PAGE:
Sherwood Forest Plantation

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John Tyler House (Sherwood Forest)
Sherwood Forest in 1961, Front Elevation
(photo by United States Department of the Interior)
Sherwood Forest Plantation is located in Virginia
Sherwood Forest Plantation
Nearest city Charles City, Virginia
Coordinates 37°19′29″N 77°1′14″W / 37.32472°N 77.02056°W / 37.32472; -77.02056Coordinates: 37°19′29″N 77°1′14″W / 37.32472°N 77.02056°W / 37.32472; -77.02056
Area 40 acres (16 ha)
Built 1842 (1842)
Architect Unknown
Architectural style Georgian
Governing body Private
NRHP Reference # 66000922[1]
VLR # 018-0021
Significant dates
Added to NRHP October 15, 1966
Designated NHL July 4, 1961[3]
Designated VLR September 9, 1969[2]

Sherwood Forest Plantation, also known as John Tyler House, is located on the north bank of the James River in Charles City County, Virginia. It is located on State Route 5, a scenic byway which runs between the independent cities of Richmond and Williamsburg. The house is located approximately 1.5 miles (2.4 km) from the river.

History[edit]

Sherwood Forest has the distinction of being the only private residence in the United States to have been owned by two unrelated United States Presidents. William Henry Harrison inherited the plantation, then named Walnut Grove, in 1790 and held it for three years. He sold the 3,000 acres (12 km2) property in 1793 having never lived in the house. Harrison's successor John Tyler purchased the plantation, which by then had been reduced to 1,600 acres (6.5 km2), in 1842 and lived there after leaving the White House.[citation needed]

John Tyler renamed the plantation Sherwood Forest in 1842. He said it signified that he had been "outlawed" by the Whig party. He was attracted to the plantation because it was near his birthplace at Greenway Plantation. He retired there when he left the White House in 1845 and spent the rest of his life there with his second wife and some of his children - he had eight with his first wife, and seven with his second wife. Lydia, the youngest, was born in 1860, when Tyler was 70 years old; she died in 1947.[4]

As regional hostilities in the United States escalated to become the American Civil War in 1861, Tyler backed Virginia's secession, although he died in January 1862. Later that spring, the house was occupied by Union soldiers during McClellan's Peninsula Campaign of 1862 and again during Grant's Overland Campaign in 1864. During the latter, the Battle of Wilson's Wharf was fought nearby. When an Ohio regiment vacated the house in 1864, they attempted to raze it with fire as a punishment for Tyler's support of the Confederacy. The fire was quickly extinguished by a loyal slave and did little damage to the house.[citation needed]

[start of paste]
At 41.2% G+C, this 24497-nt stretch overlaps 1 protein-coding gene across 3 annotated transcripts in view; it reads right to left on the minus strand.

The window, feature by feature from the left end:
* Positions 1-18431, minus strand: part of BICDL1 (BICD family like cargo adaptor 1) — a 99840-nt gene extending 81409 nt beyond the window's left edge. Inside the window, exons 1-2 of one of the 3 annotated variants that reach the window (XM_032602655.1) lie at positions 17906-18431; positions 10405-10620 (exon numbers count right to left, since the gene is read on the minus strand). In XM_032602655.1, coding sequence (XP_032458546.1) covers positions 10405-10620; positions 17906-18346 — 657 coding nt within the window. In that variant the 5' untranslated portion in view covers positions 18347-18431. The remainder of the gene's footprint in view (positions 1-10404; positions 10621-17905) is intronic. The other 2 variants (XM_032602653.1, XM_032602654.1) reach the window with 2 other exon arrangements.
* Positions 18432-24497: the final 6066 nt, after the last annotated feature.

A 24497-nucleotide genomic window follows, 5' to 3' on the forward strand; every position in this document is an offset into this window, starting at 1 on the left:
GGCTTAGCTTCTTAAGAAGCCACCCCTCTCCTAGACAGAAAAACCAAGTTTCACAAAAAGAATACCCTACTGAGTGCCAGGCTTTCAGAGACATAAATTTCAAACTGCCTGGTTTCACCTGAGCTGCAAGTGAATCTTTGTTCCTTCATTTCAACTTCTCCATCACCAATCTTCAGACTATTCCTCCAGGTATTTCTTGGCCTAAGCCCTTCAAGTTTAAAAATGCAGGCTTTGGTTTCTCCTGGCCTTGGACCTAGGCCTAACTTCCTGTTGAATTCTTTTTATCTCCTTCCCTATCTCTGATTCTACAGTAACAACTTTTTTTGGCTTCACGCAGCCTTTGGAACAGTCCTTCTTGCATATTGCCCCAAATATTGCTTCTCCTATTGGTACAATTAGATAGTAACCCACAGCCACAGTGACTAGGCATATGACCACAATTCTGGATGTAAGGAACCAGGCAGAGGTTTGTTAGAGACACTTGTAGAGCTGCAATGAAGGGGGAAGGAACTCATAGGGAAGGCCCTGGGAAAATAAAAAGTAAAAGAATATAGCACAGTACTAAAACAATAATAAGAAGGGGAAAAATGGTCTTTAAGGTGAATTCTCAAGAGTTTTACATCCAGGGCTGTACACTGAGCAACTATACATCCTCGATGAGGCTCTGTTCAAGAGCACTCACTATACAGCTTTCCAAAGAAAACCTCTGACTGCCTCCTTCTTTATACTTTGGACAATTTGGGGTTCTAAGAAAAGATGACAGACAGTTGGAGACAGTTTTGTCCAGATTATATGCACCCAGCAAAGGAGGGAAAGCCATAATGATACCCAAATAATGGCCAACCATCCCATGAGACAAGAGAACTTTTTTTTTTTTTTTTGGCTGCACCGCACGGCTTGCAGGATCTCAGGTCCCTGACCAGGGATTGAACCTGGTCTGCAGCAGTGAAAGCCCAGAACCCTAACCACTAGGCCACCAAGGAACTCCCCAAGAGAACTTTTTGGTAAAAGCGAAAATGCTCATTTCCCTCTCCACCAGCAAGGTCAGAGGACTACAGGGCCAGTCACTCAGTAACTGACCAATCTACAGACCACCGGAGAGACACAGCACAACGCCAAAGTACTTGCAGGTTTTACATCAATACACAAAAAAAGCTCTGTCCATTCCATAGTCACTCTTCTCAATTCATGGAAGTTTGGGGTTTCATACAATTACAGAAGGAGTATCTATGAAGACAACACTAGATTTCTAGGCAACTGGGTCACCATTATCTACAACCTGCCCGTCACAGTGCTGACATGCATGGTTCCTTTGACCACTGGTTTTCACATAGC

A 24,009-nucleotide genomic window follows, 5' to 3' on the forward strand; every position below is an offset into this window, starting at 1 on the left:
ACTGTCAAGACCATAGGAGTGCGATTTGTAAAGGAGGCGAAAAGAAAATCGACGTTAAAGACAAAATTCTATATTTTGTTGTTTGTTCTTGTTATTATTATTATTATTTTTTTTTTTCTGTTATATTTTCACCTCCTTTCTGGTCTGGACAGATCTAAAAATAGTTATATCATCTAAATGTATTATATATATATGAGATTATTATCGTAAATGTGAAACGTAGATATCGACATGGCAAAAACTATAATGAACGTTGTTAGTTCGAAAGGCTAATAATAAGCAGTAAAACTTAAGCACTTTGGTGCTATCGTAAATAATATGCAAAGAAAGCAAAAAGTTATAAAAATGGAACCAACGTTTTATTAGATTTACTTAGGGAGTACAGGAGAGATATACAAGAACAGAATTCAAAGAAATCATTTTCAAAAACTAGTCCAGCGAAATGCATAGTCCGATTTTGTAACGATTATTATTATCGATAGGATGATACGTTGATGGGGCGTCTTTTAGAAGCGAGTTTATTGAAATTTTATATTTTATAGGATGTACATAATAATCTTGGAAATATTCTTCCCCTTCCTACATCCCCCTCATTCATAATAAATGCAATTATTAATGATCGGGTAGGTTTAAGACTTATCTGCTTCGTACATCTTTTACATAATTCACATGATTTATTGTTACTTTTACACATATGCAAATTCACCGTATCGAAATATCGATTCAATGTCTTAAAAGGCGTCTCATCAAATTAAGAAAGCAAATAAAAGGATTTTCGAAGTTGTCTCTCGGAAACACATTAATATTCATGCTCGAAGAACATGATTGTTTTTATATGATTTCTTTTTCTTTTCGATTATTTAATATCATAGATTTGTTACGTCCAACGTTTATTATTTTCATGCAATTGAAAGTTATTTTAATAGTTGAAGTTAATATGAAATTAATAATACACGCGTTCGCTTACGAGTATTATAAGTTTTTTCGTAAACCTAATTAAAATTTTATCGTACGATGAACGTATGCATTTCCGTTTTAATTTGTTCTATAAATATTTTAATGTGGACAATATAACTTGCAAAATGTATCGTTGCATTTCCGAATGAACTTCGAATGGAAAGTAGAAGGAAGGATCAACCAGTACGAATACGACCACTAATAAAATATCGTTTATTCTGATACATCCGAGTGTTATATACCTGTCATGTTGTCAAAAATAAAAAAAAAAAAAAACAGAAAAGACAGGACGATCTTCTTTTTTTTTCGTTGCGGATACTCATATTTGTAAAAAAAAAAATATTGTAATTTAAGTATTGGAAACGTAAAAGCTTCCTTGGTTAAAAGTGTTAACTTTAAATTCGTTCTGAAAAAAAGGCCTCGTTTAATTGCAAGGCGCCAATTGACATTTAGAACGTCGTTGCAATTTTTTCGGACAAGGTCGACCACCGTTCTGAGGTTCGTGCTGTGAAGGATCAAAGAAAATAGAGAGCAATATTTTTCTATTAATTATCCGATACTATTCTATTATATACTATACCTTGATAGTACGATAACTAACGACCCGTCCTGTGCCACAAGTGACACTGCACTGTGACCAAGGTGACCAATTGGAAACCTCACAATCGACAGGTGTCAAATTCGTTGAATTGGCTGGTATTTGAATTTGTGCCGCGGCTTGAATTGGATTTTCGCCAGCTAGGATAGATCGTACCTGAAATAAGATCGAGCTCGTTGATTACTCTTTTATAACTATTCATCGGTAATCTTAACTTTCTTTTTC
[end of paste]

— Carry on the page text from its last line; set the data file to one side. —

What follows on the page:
Owners of the house who started restoring it in the mid-20th century started removing some home-made storm windows and then discovered from old records that Tyler had built them himself, so they kept them. One of the house's claims to fame is the length of the house; over 300 feet (91 m). It is also noted for its long, skinny ballroom, a "hyphen" Tyler had added to the house to accommodate the style of dancing popular then - what is today called "line dancing" but was then the "Virginia reel."[citation needed]

The house has been in the Tyler family since it was purchased by president Tyler in 1842. The house is currently owned by Harrison Ruffin Tyler, President Tyler's grandson, and the son of Lyon Gardiner Tyler. It is open to the public for tours.[citation needed]

Discrepancy[edit]

In 1842 President John Tyler bought "Walnut Grove" from Collier Minge, his cousin and a local planter, and renamed the plantation "Sherwood Forest," as he likened himself to the story of Robin Hood regarding the Whig party. According to the official website, sherwoodforest.org, there is no mention of Harrison's ownership of the plantation. Also factually noted, Harrison died the year before Tyler, who was his Vice President for only one month, purchased the plantation.

William Henry Harrison received a land parcel from his older sister Elizabeth Harrison Rickman Edmondson after her death in 1791. The parcel had been purchased from Thomas Brown by Dr. William Rickman of Millford (now Kittiewan Plantation), Elizabeth's husband before 1781. When William Henry Harrison sold this parcel to his brother Carter Bassett Harrison in the mid-1790s, the parcel was referred to as Brown's Quarter, which was the same name given to the parcel on which some of Sherwood Forest now lies. However, it was simply Brown's land, but not Brown's Quarter, and not part of what is now known as Sherwood Forest.

Cemetery[edit]

A pet cemetery is located on the property, where Tyler family pets were buried, most notably, John Tyler's horse, The General.[citation needed]

References[edit]

  1. ^ "National Register Information System". National Register of Historic Places. National Park Service. 2010-07-09. 
  2. ^ "Virginia Landmarks Register". Virginia Department of Historic Resources. Retrieved 5 June 2013. 
  3. ^ "Tyler, John, House". National Historic Landmark summary listing. National Park Service. Retrieved 2008-06-27. 
  4. ^ Havelin, Kate (Jan 1, 2005). "John Tyler". Twenty-First Century Books. p. 95. Retrieved 16 November 2013. 

External links[edit]

Media related to Sherwood Forest Plantation, Virginia at Wikimedia Commons